This topic comes to us from HMA’s Anissa Lambertino, PhD, of our Chicago office, and Lori Raney, MD, of our Denver office, and Sarah Arvey, PhD, of our Austin office. May is Mental Health Month, and the first week in May is recognized as National Anxiety and Depression Awareness week. Anissa, Lori, and Sarah’s work, highlighted below, utilized geospatial mapping of prevalence of depression among Medicaid beneficiaries and treatment with FQHC locations in rural southeastern Ohio, revealing potential best practices.
In the United States, sixty percent of the population with a diagnosable behavioral health condition do not receive any form of treatment. Behavioral health care access is especially difficult in rural areas where the geographical maldistribution of psychiatrists and other behavioral health specialists is most pronounced. In many rural areas, Federally Qualified Health Centers (FQHCs), also known as Community Health Centers (CHCs), are the backbone of primary care, bringing much needed services to these communities. CHCs often use creative approaches to address the shortage of specialty services in their regions including the use of innovative models of integrating behavioral health into their practices through expansion grants and local community partnerships with community mental health centers or community based organizations. In addition, the robust use of technology such as telepsychiatry and Project ECHO can help build the competence of primary care providers in identifying and treating mild to moderate mental illnesses including depression.
Mapping Hot Spots Reveals Potential Best Practices
HMA created a geospatial mapping project (see map at end of In Focus section) that layered comparative prevalence of depression among Medicaid beneficiaries and treatment with FQHC locations. The mapping results showed that a cluster of providers in rural Ohio were screening and treating depression, suggesting best practices in the integration of primary care and behavioral health care. The initial mapping project was conducted to evaluate the prevalence of depression among Medicaid beneficiaries across Ohio counties. Using publicly available data from the US Census and Centers for Disease Control Behavioral Risk Factor Surveillance Survey, our mapping exercise exposed a surprising pattern of higher depression prevalence in the southeastern corner of the state; a rural area over 60 miles away from the urban cities of Cincinnati or Columbus. To determine if this higher prevalence depression correlated with treatment, market data for prescription drug use for depression was visually overlaid as a hot spot analysis onto the depression density map. A hot spot analysis identifies statistically significant clusters of low values (cold spot) and high values (hot spot). On the map, the hot spot analysis revealed a cluster of counties with significantly high prescription drug use for depression that matched closely with the geographical distribution of elevated depression, thus indicating that providers are appropriately treating depression in that rural Southeastern area of the state.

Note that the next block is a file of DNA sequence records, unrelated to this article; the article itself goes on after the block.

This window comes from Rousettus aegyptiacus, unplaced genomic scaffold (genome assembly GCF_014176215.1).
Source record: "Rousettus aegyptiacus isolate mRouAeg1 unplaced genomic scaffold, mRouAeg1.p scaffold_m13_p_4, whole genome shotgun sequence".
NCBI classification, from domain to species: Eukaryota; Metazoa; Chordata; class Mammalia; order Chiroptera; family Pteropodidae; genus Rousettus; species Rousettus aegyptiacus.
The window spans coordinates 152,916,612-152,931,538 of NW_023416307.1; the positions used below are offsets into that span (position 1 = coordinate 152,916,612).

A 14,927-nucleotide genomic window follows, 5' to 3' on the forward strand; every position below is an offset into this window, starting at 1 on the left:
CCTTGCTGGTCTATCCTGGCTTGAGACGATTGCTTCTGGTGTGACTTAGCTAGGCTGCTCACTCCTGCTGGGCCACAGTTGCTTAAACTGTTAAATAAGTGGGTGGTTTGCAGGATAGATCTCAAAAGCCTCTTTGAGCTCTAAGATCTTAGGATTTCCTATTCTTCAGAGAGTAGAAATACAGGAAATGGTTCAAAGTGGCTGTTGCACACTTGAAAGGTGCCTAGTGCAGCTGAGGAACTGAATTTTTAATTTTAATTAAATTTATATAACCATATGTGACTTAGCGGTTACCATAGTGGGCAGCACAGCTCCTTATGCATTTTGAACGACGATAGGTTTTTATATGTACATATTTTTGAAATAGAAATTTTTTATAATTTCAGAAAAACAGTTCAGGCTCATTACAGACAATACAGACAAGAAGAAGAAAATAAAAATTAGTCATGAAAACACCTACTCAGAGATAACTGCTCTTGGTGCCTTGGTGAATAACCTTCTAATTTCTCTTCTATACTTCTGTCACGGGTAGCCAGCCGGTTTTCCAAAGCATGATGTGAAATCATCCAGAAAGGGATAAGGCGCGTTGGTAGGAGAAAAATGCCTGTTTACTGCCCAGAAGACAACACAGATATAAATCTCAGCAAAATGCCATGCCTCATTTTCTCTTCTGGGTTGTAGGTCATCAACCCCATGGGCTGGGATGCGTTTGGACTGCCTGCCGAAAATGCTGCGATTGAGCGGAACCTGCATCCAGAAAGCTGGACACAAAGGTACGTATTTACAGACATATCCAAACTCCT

Because CHCs are often utilized in underserved areas and are federally mandated to screen for depression, we then overlaid the locations of Ohio CHCs onto the map to determine whether there was any pattern in integrated care delivery by provider groups. In doing so, another pattern emerged. Aa grouping of CHCs were identified in the same counties with a high prevalence of depression as well as the prescription drug hot spot in the southeast corner of the state, suggesting that this group of CHCs have an effective approach to diagnosing and treating depression. The mapping process revealed a pattern that could be used for further investigation into the findings. If the pattern uncovered a unique way of delivering depression screening and treatment in a geographically rural and underserved area it would be good news for the delivery system and could warrant replication in other places.
For more information on the Ohio Hot-Spotting project, contact:
Anissa Lambertino (firstname.lastname@example.org),
Lori Raney (email@example.com), or
Sarah Arvey (firstname.lastname@example.org).
For more information on HMA’s geospatial mapping and data informatics work, contact Anissa Lambertino.